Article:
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Superdrug denies data breach

Superdrug has warned online customers it believes may have had personal details exposed, but claims its systems were not compromised, in what could be the first GDPR-related extortion attempt

Superdrug has urged online customers to change their passwords after cyber criminals claimed to have stolen personal details of 20,000 people registered on the retailer's website.

The retailer claims it was the target of an extortion attempt and that there is “no evidence” its computer systems have been breached.

“We believe the hacker obtained customers’ email addresses and passwords from other websites and then used those credentials to access accounts on our website,” the company said in a statement, underlining the need to use unique passwords for each online account.

Cyber criminals routinely exploit poor password practices, particularly password re-use, which means usernames and passwords stolen from one online service provider are often valid to access accounts from other providers.

The retailer believes only 386 customers were affected and said they had been contacted and advised that their names, addresses and “in some cases” dates of birth and phone numbers were exposed, but no payment card details were involved.

Superdrug said it had notified the UK’s national fraud and cyber crime reporting centre, Action Fraud, about the incident.

Since the EU’s General Data Protection Regulation (GDPR) and GDPR-aligned UK data protection legislation came into effect, organisations are under increased pressure to ensure personal data is kept securely or face a range of punitive measures that could seriously affect their bottom line.

“Superdrug have not stated the hackers’ demands, but this could be the first case of attempted GDPR blackmail,” said Andy Norton, director of threat intelligence at security firm Lastline.

Read more about data breaches

Ahead of the GDPR compliance deadline, industry commentators expressed fears that cyber criminals would see the potential punitive measures for data breaches introduced by the legislation as an opportunity to extort money from organisations by threatening to go public with evidence of a breach.

Along with healthcare service providers, retailers are a prime target for cyber attackers for obtaining personal data for identity theft, fraud and other criminal activities.

“Today, every consumer should be working under the assumption their personal information has been compromised many times over, and the latest Superdrug hack is a reminder they should watch their identities and credit for abuses,” said Sam Curry, chief security officer at security firm Cybereason.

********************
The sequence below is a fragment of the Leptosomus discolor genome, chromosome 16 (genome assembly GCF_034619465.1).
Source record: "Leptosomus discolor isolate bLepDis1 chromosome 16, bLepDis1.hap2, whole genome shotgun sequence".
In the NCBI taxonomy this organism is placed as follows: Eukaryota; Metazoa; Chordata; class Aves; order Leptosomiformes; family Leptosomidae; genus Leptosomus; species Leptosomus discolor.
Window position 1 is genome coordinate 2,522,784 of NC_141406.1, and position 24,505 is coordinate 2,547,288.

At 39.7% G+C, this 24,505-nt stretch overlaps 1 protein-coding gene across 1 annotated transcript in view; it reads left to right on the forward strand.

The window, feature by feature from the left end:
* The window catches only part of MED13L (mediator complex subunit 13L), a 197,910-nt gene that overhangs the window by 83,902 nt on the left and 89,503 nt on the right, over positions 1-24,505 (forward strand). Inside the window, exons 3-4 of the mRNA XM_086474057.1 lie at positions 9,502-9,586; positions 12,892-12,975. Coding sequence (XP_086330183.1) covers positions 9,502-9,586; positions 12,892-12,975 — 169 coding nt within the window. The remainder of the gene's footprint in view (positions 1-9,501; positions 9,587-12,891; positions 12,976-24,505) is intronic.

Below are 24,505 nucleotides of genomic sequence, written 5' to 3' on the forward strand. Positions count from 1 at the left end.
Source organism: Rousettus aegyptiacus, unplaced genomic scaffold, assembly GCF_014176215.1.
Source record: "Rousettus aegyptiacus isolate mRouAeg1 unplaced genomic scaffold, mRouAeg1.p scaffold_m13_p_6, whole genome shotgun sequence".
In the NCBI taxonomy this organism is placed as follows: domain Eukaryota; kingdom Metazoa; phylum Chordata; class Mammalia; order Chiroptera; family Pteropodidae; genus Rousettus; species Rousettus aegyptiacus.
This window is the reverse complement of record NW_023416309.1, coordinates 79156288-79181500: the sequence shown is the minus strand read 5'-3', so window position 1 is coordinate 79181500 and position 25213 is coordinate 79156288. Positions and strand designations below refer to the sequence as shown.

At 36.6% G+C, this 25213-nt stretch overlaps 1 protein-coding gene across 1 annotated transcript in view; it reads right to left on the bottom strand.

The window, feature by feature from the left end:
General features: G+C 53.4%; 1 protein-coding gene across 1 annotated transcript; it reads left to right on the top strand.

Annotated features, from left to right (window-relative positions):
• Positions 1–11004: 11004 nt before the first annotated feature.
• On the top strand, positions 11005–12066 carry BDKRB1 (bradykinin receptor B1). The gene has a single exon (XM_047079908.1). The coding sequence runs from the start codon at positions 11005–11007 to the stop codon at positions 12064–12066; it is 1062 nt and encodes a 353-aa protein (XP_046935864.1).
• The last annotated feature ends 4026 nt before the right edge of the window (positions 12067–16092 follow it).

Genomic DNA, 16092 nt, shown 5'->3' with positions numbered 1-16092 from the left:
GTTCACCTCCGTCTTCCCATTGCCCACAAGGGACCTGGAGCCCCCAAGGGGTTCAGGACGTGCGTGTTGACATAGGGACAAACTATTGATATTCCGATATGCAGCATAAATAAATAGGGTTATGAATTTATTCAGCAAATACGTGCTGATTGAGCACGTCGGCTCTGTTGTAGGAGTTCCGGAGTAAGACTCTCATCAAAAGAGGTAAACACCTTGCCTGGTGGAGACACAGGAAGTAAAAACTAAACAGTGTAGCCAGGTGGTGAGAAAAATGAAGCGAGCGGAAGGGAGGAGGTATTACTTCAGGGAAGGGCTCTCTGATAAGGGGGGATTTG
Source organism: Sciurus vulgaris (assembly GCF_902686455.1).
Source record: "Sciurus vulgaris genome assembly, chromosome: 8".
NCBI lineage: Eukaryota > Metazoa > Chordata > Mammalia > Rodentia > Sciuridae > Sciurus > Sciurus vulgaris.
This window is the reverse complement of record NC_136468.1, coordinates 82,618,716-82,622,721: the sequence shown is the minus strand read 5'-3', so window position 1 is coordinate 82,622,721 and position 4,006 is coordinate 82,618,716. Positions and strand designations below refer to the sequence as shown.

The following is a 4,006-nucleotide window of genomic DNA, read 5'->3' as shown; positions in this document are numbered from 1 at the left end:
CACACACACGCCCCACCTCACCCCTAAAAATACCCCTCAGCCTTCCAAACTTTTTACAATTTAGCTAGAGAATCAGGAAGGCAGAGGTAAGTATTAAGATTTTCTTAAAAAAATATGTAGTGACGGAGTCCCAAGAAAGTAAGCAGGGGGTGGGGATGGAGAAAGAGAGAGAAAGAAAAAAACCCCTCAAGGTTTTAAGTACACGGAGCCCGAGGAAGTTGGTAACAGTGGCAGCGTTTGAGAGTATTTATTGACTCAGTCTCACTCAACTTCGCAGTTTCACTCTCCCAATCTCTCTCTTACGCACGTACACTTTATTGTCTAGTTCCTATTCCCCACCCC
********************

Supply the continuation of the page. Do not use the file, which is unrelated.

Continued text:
Sanjay Ramnath, vice-president at security firm AlienVault, said it is critical then for organisations within the retail sector to have strong threat detection and response systems in place so that any breaches or attempted breaches can be spotted quickly and the appropriate and timely response taken. 

“Complementing this with up-to-date threat intelligence data that can help identify emerging and popular threats against retailers. If compliance with industry standards like PCI DSS [payment card industry data security standard] and regulatory standards like GDPR are not found, then the consequences could be dire,” he said.

Changing passwords

Ramnath said any Superdrug customers contacted by the retailer should change their passwords or usernames not only on the Superdrug site, but also anywhere else they may have used that particular password to ensure criminals do not try to access other accounts.

To protect against post-breach damage, some retailers, e-commerce organisations, banks and financial institutions are implementing multi-layered security strategies using passive biometrics and behavioural analytics, according to Ryan Wilk, vice-president at NuData Security, a Mastercard company.

“These technologies can’t prevent system breaches but can protect companies from post-breach damage, as they identify users based on data beyond their personally identifiable information, which can’t be stolen.” 

Read more on Privacy and data protection

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Average human beings can handle a handful of different passwords, not many dozens or hundreds of those. Some password manager products do exist but apparently are not effective and user-friendly enough, otherwise those would be widely used. We need better and simpler alternatives to those standard password mechanisms ...
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